A Meaningful Life Can Curb Stress-Related Drinking in College | Nebraska today

Welcome to Pocket Science: an overview of recent research by Husker scientists and engineers. For those who want to quickly learn the “What”, “So what” and “Now what” of Husker research.


The already difficult transitions inherent in college – and the stress that often accompanies them – have been compounded by the health issues, distance learning and housing complications of the covid-19 pandemic. Given the established links between stress and alcohol consumption, researchers have been following students’ drinking patterns over the past two years with even greater interest than usual.

Anna Jaffe and her colleagues in Nebraska previously found that college alcohol consumption actually declined early in the pandemic, particularly among students living with their parents. Yet 65% said they had been drinking in the previous month. Researchers therefore sought to identify factors that might help buffer stress-related alcohol consumption.

So what?

Along with colleagues from the University of Washington and Murray State University, Shaina Kumar from Jaffe and Nebraska conducted a series of surveys from November 2019 to September 2021. Completed by 694 university students, the surveys asked respondents about their general situation and covid-specific stressors, including the health, academic, financial and social repercussions of the pandemic. The students also answered questions about their recent alcohol consumption and, on scales of 0 to 10, the extent to which they felt their life had meaning and a clear purpose.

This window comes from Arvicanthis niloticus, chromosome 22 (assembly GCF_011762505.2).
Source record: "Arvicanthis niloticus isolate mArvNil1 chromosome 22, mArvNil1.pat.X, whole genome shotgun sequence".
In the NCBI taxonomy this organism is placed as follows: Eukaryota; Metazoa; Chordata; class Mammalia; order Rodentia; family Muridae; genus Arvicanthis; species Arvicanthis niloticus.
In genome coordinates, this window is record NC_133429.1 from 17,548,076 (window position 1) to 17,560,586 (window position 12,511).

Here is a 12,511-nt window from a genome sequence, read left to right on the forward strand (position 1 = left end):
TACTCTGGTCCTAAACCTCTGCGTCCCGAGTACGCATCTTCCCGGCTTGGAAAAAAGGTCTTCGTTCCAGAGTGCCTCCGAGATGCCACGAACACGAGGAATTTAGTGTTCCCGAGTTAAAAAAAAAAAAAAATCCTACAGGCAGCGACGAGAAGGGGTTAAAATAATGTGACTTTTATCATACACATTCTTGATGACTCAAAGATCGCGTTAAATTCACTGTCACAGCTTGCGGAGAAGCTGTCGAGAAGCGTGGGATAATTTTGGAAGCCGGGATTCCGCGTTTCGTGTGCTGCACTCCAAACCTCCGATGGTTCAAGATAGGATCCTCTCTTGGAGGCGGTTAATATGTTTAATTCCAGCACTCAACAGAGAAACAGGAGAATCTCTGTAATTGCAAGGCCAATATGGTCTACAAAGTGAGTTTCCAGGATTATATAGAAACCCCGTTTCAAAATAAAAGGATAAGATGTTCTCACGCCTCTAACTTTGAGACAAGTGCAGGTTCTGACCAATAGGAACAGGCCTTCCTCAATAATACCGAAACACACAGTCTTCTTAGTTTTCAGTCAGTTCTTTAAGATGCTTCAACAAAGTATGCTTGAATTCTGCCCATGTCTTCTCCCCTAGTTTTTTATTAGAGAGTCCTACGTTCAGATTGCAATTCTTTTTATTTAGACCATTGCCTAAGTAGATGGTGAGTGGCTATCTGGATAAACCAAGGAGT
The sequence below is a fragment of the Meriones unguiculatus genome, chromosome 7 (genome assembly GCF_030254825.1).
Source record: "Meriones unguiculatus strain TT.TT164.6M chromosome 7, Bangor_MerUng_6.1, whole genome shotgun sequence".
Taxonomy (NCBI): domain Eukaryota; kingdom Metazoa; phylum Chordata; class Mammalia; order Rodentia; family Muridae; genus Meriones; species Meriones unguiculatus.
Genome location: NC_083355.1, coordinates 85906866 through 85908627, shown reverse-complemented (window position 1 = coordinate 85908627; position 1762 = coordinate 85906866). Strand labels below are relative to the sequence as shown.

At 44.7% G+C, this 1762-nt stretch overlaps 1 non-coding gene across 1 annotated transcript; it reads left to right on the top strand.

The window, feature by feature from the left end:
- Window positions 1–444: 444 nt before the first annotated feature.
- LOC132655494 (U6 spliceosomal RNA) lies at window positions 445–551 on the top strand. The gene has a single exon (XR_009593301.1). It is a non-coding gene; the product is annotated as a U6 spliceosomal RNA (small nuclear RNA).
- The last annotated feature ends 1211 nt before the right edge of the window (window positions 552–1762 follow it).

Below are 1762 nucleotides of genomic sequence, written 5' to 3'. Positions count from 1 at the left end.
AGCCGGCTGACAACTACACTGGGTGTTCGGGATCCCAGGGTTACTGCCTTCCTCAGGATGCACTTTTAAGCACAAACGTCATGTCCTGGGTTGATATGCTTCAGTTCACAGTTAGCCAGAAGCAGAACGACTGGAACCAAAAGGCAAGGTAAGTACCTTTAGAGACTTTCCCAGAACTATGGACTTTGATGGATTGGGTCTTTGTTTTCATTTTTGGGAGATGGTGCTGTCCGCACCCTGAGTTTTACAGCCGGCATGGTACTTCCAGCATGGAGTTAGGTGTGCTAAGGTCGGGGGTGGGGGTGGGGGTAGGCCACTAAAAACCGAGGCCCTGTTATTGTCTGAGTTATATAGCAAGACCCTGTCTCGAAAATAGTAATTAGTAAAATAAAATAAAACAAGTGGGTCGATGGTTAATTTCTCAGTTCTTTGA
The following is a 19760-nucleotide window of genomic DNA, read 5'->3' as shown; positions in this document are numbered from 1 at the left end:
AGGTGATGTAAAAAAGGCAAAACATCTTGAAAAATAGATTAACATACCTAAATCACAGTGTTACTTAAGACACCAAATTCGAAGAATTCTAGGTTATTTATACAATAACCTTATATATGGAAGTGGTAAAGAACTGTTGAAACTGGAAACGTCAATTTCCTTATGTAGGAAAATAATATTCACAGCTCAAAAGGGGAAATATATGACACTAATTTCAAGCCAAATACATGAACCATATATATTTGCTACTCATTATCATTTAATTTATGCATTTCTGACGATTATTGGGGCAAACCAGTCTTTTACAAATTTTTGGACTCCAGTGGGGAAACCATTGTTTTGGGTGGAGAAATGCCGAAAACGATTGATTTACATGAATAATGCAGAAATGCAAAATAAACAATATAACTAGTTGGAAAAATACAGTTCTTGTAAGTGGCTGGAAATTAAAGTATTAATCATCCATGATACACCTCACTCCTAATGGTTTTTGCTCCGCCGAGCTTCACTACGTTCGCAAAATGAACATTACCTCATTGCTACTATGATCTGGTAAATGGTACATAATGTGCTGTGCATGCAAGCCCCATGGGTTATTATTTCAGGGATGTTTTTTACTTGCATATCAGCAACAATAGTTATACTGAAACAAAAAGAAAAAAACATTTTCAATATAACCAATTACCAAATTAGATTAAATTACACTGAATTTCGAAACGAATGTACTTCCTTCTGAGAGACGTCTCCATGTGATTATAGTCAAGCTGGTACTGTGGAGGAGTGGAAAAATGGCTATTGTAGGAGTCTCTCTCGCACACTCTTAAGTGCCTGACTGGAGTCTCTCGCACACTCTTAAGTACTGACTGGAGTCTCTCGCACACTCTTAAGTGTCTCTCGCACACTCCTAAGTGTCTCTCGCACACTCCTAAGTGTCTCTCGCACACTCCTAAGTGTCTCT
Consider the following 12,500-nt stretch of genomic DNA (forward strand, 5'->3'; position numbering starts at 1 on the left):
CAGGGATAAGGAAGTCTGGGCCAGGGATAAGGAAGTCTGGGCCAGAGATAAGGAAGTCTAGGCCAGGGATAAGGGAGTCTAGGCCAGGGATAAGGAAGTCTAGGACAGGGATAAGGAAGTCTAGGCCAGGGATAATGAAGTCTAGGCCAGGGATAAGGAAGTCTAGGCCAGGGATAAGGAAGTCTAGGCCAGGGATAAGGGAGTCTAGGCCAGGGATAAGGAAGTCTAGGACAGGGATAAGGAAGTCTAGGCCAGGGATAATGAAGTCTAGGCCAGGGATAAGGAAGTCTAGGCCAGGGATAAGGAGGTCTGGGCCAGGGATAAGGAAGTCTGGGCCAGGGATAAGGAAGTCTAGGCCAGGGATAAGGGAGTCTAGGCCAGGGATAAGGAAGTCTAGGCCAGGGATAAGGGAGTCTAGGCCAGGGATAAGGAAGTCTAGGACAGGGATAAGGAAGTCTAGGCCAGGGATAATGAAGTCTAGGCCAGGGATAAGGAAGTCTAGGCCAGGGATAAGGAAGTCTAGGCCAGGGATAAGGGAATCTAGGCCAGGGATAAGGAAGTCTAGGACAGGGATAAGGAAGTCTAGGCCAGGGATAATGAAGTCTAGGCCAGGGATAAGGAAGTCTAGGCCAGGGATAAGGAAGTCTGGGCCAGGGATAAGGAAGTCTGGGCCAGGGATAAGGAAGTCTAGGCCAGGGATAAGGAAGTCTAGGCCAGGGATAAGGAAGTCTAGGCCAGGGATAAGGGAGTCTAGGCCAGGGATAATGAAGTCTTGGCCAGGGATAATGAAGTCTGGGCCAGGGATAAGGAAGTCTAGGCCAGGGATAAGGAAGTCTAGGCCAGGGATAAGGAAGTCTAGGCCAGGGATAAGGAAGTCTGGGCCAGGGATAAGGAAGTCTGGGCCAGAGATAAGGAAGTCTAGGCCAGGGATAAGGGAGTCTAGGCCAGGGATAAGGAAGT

When controlling for demographic factors, the team found that higher stress predicted more alcohol use only among students who reported lower levels of meaning in their lives. Overall, the average student rated the meaning of their life at 6.1 on a 10-point scale. But students whose consumption varied with covid– specific stress all scored below 4.37, and those whose alcohol consumption was correlated with general stress scored below 3.74.

Now what?

Longer-term studies could help clarify how much and under what conditions perceptions of a meaningful life might ameliorate stress-related drinking. But the team proposed that college counselors and intervention programs consider adopting therapies particularly suited to fostering meaning and purpose in students who drink heavily.

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